Seneca Falls Convention Summary: Lesson for Kids

Lesson Transcript
Instructor: Jenny Homer

Jenny has masters' degrees in public health and public administration.

The Seneca Falls Convention was a gathering of more than 300 individuals in Seneca Falls, NY, in 1848 that was organized by women to discuss women's rights in America. Learn about the leaders of the landmark convention, the participants, and the declaration of Sentiments that outlined the attendees' demands for change. Updated: 12/02/2021

Seneca Falls Convention

What would you do if you saw a group of people being treated unfairly? This was the question facing many men and women in the early 1800s. The Declaration of Independence, written in 1776 when the United States first proclaimed itself a country, says that ''all men are created equal.'' But back then, businesses, laws, and schools did not view every person equally. For example, many African-American men and women were slaves and treated like property. And women couldn't own a home or land.

Over time, some people began to feel this unfair treatment was wrong and came together to do something about it. On July 19th and 20th in 1848, over 300 men and women met at the Seneca Falls Convention in Seneca Falls, New York. This was the first large meeting focused on women's rights, and it started a movement that grew and resulted in real changes.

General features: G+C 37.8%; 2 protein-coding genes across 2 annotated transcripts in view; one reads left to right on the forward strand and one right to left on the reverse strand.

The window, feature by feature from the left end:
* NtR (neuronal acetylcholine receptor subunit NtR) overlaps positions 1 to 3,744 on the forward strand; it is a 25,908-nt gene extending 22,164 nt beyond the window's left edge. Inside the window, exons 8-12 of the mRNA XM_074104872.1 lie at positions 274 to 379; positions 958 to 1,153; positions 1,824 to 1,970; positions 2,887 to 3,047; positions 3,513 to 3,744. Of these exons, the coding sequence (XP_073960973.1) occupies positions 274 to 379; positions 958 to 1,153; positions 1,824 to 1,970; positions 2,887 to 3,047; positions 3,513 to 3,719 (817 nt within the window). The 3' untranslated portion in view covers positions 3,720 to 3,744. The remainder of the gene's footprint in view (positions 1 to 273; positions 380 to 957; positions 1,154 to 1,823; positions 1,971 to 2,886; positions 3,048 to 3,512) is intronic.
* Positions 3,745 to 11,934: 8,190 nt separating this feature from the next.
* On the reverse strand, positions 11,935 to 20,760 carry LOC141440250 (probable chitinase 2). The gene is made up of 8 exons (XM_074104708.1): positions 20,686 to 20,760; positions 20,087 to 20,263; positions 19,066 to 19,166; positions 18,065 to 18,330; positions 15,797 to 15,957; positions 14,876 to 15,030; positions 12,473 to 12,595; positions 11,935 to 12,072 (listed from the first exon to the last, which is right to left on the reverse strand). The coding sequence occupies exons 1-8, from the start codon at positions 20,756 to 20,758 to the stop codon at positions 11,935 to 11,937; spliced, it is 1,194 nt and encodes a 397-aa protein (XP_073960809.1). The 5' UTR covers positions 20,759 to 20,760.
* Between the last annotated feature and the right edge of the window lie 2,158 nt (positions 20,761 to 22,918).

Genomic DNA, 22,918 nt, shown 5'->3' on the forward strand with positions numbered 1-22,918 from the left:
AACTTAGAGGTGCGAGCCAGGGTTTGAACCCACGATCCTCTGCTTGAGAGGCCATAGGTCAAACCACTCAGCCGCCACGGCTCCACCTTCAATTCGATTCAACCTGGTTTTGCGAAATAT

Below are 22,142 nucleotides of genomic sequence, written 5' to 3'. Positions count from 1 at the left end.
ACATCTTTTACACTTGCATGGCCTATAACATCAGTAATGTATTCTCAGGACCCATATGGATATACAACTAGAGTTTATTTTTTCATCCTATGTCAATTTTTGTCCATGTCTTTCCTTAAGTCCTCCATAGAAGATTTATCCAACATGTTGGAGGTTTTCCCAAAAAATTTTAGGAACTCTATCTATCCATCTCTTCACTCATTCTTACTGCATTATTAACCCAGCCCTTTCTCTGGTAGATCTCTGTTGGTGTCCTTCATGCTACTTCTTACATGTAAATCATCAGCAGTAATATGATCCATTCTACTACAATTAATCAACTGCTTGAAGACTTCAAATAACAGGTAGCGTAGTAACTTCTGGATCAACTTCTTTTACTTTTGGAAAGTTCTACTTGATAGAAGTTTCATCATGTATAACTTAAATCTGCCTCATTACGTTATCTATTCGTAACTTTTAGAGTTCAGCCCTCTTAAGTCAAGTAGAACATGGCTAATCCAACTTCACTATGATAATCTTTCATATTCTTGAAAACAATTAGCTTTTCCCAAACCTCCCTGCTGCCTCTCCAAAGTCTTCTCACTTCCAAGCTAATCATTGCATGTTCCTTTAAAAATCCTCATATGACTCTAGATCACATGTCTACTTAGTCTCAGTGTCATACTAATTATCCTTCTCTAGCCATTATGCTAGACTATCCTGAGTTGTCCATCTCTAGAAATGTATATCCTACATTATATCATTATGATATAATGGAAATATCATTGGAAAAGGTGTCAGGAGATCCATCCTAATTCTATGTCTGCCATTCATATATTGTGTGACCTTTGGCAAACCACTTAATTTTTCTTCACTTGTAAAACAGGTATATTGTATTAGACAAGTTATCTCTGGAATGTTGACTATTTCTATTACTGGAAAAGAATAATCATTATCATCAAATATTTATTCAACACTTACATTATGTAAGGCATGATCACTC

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  • 0:04 Seneca Falls Convention
  • 1:03 Leaders & Participants
  • 1:58 Declaration of Sentiments
  • 3:09 Lesson Summary
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Leaders & Participants

In 1840, a woman named Elizabeth Cady Stanton traveled to London to attend a meeting of abolitionists, or people who opposed the practice of slavery. While there, she met Lucretia Mott. Because they were women, they could not speak at the meeting, which inspired them to organize a women's rights movement. In 1848, Mott and Stanton along with Jane Hunt, Mary Ann M'Clintock, and Martha Coffin Wright organized the Seneca Falls Convention, which was held at the Wesleyan Methodist Church.

The meeting lasted two days; only women participated on the first day. Men participated on the second day. Frederick Douglass, a well-known African American writer and speaker and a leader of the abolitionist movement, was there. A newspaper article about the Seneca Falls Convention reported that there was a lot of ''spirited discussion'' at the meeting.

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